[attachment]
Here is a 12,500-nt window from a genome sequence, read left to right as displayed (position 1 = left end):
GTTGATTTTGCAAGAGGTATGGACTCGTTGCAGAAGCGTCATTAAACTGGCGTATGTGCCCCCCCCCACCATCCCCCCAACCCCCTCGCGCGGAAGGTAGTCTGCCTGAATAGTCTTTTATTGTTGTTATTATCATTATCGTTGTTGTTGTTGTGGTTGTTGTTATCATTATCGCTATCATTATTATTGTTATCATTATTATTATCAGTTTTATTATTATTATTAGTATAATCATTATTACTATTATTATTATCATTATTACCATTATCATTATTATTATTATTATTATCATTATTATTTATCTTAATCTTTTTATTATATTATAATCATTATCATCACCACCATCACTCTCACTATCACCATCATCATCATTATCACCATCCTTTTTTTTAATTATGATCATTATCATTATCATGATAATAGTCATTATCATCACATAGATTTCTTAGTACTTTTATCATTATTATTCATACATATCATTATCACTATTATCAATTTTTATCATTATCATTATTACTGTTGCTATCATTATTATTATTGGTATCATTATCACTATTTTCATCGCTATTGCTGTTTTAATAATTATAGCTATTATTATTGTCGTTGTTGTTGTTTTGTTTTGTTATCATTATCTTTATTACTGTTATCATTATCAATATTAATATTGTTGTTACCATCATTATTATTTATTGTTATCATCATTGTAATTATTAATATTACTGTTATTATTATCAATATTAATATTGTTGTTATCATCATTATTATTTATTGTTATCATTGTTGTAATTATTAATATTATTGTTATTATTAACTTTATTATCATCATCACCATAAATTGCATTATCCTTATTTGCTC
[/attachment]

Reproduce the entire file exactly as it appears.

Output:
Here is a 12,500-nt window from a genome sequence, read left to right as displayed (position 1 = left end):
GTTGATTTTGCAAGAGGTATGGACTCGTTGCAGAAGCGTCATTAAACTGGCGTATGTGCCCCCCCCCACCATCCCCCCAACCCCCTCGCGCGGAAGGTAGTCTGCCTGAATAGTCTTTTATTGTTGTTATTATCATTATCGTTGTTGTTGTTGTGGTTGTTGTTATCATTATCGCTATCATTATTATTGTTATCATTATTATTATCAGTTTTATTATTATTATTAGTATAATCATTATTACTATTATTATTATCATTATTACCATTATCATTATTATTATTATTATTATCATTATTATTTATCTTAATCTTTTTATTATATTATAATCATTATCATCACCACCATCACTCTCACTATCACCATCATCATCATTATCACCATCCTTTTTTTTAATTATGATCATTATCATTATCATGATAATAGTCATTATCATCACATAGATTTCTTAGTACTTTTATCATTATTATTCATACATATCATTATCACTATTATCAATTTTTATCATTATCATTATTACTGTTGCTATCATTATTATTATTGGTATCATTATCACTATTTTCATCGCTATTGCTGTTTTAATAATTATAGCTATTATTATTGTCGTTGTTGTTGTTTTGTTTTGTTATCATTATCTTTATTACTGTTATCATTATCAATATTAATATTGTTGTTACCATCATTATTATTTATTGTTATCATCATTGTAATTATTAATATTACTGTTATTATTATCAATATTAATATTGTTGTTATCATCATTATTATTTATTGTTATCATTGTTGTAATTATTAATATTATTGTTATTATTAACTTTATTATCATCATCACCATAAATTGCATTATCCTTATTTGCTC